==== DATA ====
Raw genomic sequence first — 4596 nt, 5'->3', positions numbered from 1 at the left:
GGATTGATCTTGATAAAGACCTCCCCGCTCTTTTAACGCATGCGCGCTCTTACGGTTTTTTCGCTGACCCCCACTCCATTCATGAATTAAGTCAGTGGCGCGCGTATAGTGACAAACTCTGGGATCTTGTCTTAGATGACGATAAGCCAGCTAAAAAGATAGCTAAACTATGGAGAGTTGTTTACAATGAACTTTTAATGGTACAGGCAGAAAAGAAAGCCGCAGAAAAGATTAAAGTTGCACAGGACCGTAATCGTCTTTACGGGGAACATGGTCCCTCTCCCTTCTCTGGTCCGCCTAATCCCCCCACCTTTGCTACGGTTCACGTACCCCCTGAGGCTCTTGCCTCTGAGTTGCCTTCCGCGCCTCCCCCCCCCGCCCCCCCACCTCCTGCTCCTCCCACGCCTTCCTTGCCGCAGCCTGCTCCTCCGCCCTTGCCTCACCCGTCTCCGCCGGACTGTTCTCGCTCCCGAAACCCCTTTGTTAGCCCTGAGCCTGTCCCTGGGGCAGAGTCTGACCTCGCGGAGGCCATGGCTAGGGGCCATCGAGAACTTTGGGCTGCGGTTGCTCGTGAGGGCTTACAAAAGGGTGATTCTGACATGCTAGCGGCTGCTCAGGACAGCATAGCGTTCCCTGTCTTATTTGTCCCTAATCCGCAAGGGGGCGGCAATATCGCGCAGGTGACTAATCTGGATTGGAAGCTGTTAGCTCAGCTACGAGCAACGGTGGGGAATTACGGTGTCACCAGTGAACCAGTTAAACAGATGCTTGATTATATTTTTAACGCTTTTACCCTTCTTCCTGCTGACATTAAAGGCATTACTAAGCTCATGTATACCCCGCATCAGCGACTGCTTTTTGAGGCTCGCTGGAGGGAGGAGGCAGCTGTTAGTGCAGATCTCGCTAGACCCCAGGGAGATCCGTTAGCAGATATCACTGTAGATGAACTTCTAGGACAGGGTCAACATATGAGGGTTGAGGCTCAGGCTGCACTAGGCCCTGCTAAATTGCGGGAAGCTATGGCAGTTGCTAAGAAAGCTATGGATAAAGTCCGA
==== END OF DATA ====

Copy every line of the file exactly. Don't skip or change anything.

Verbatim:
Raw genomic sequence first — 4596 nt, 5'->3', positions numbered from 1 at the left:
GGATTGATCTTGATAAAGACCTCCCCGCTCTTTTAACGCATGCGCGCTCTTACGGTTTTTTCGCTGACCCCCACTCCATTCATGAATTAAGTCAGTGGCGCGCGTATAGTGACAAACTCTGGGATCTTGTCTTAGATGACGATAAGCCAGCTAAAAAGATAGCTAAACTATGGAGAGTTGTTTACAATGAACTTTTAATGGTACAGGCAGAAAAGAAAGCCGCAGAAAAGATTAAAGTTGCACAGGACCGTAATCGTCTTTACGGGGAACATGGTCCCTCTCCCTTCTCTGGTCCGCCTAATCCCCCCACCTTTGCTACGGTTCACGTACCCCCTGAGGCTCTTGCCTCTGAGTTGCCTTCCGCGCCTCCCCCCCCCGCCCCCCCACCTCCTGCTCCTCCCACGCCTTCCTTGCCGCAGCCTGCTCCTCCGCCCTTGCCTCACCCGTCTCCGCCGGACTGTTCTCGCTCCCGAAACCCCTTTGTTAGCCCTGAGCCTGTCCCTGGGGCAGAGTCTGACCTCGCGGAGGCCATGGCTAGGGGCCATCGAGAACTTTGGGCTGCGGTTGCTCGTGAGGGCTTACAAAAGGGTGATTCTGACATGCTAGCGGCTGCTCAGGACAGCATAGCGTTCCCTGTCTTATTTGTCCCTAATCCGCAAGGGGGCGGCAATATCGCGCAGGTGACTAATCTGGATTGGAAGCTGTTAGCTCAGCTACGAGCAACGGTGGGGAATTACGGTGTCACCAGTGAACCAGTTAAACAGATGCTTGATTATATTTTTAACGCTTTTACCCTTCTTCCTGCTGACATTAAAGGCATTACTAAGCTCATGTATACCCCGCATCAGCGACTGCTTTTTGAGGCTCGCTGGAGGGAGGAGGCAGCTGTTAGTGCAGATCTCGCTAGACCCCAGGGAGATCCGTTAGCAGATATCACTGTAGATGAACTTCTAGGACAGGGTCAACATATGAGGGTTGAGGCTCAGGCTGCACTAGGCCCTGCTAAATTGCGGGAAGCTATGGCAGTTGCTAAGAAAGCTATGGATAAAGTCCGA